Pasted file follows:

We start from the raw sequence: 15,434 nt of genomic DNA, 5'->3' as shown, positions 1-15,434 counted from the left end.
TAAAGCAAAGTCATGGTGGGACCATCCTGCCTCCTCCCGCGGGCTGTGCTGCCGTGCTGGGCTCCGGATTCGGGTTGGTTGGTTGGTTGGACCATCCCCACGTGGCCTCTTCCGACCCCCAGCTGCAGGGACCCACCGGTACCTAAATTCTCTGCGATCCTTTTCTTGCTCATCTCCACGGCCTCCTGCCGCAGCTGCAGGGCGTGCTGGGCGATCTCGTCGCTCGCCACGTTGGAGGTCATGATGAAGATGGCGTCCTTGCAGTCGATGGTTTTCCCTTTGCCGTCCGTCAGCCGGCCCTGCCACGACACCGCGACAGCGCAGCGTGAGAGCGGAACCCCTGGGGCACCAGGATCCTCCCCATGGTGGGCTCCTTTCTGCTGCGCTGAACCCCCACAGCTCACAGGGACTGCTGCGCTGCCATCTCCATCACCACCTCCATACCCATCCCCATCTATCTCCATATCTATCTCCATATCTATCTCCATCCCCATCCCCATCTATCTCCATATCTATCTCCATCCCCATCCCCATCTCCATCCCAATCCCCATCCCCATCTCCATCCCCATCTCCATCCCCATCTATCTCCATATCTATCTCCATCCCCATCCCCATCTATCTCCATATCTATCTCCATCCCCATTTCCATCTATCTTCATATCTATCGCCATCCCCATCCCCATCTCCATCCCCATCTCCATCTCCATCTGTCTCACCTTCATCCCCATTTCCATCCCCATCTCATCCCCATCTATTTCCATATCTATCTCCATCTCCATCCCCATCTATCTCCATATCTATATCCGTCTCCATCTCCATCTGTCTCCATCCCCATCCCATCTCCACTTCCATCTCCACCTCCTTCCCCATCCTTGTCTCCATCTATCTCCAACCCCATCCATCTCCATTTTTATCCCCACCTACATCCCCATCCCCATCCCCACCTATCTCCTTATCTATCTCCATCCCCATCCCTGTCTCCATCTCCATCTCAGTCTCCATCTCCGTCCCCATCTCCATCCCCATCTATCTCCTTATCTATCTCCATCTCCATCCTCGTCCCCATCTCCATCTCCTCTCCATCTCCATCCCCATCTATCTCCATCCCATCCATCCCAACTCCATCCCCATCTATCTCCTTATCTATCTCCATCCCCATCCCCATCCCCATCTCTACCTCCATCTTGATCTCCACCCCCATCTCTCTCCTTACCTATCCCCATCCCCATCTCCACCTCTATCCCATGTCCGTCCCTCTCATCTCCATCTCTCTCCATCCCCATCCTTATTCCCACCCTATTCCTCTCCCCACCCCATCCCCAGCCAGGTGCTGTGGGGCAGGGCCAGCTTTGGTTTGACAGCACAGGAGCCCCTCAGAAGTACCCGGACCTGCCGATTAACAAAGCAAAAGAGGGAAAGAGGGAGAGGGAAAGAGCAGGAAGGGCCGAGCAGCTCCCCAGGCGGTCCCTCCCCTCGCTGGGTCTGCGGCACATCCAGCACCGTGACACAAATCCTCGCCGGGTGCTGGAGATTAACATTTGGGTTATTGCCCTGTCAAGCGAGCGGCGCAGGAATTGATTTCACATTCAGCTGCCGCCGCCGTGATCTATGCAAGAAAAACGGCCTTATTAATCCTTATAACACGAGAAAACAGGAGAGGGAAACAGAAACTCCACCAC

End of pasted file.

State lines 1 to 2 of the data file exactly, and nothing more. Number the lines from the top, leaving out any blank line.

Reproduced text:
We start from the raw sequence: 15,434 nt of genomic DNA, 5'->3' as shown, positions 1-15,434 counted from the left end.
TAAAGCAAAGTCATGGTGGGACCATCCTGCCTCCTCCCGCGGGCTGTGCTGCCGTGCTGGGCTCCGGATTCGGGTTGGTTGGTTGGTTGGACCATCCCCACGTGGCCTCTTCCGACCCCCAGCTGCAGGGACCCACCGGTACCTAAATTCTCTGCGATCCTTTTCTTGCTCATCTCCACGGCCTCCTGCCGCAGCTGCAGGGCGTGCTGGGCGATCTCGTCGCTCGCCACGTTGGAGGTCATGATGAAGATGGCGTCCTTGCAGTCGATGGTTTTCCCTTTGCCGTCCGTCAGCCGGCCCTGCCACGACACCGCGACAGCGCAGCGTGAGAGCGGAACCCCTGGGGCACCAGGATCCTCCCCATGGTGGGCTCCTTTCTGCTGCGCTGAACCCCCACAGCTCACAGGGACTGCTGCGCTGCCATCTCCATCACCACCTCCATACCCATCCCCATCTATCTCCATATCTATCTCCATATCTATCTCCATCCCCATCCCCATCTATCTCCATATCTATCTCCATCCCCATCCCCATCTCCATCCCAATCCCCATCCCCATCTCCATCCCCATCTCCATCCCCATCTATCTCCATATCTATCTCCATCCCCATCCCCATCTATCTCCATATCTATCTCCATCCCCATTTCCATCTATCTTCATATCTATCGCCATCCCCATCCCCATCTCCATCCCCATCTCCATCTCCATCTGTCTCACCTTCATCCCCATTTCCATCCCCATCTCATCCCCATCTATTTCCATATCTATCTCCATCTCCATCCCCATCTATCTCCATATCTATATCCGTCTCCATCTCCATCTGTCTCCATCCCCATCCCATCTCCACTTCCATCTCCACCTCCTTCCCCATCCTTGTCTCCATCTATCTCCAACCCCATCCATCTCCATTTTTATCCCCACCTACATCCCCATCCCCATCCCCACCTATCTCCTTATCTATCTCCATCCCCATCCCTGTCTCCATCTCCATCTCAGTCTCCATCTCCGTCCCCATCTCCATCCCCATCTATCTCCTTATCTATCTCCATCTCCATCCTCGTCCCCATCTCCATCTCCTCTCCATCTCCATCCCCATCTATCTCCATCCCATCCATCCCAACTCCATCCCCATCTATCTCCTTATCTATCTCCATCCCCATCCCCATCCCCATCTCTACCTCCATCTTGATCTCCACCCCCATCTCTCTCCTTACCTATCCCCATCCCCATCTCCACCTCTATCCCATGTCCGTCCCTCTCATCTCCATCTCTCTCCATCCCCATCCTTATTCCCACCCTATTCCTCTCCCCACCCCATCCCCAGCCAGGTGCTGTGGGGCAGGGCCAGCTTTGGTTTGACAGCACAGGAGCCCCTCAGAAGTACCCGGACCTGCCGATTAACAAAGCAAAAGAGGGAAAGAGGGAGAGGGAAAGAGCAGGAAGGGCCGAGCAGCTCCCCAGGCGGTCCCTCCCCTCGCTGGGTCTGCGGCACATCCAGCACCGTGACACAAATCCTCGCCGGGTGCTGGAGATTAACATTTGGGTTATTGCCCTGTCAAGCGAGCGGCGCAGGAATTGATTTCACATTCAGCTGCCGCCGCCGTGATCTATGCAAGAAAAACGGCCTTATTAATCCTTATAACACGAGAAAACAGGAGAGGGAAACAGAAACTCCACCAC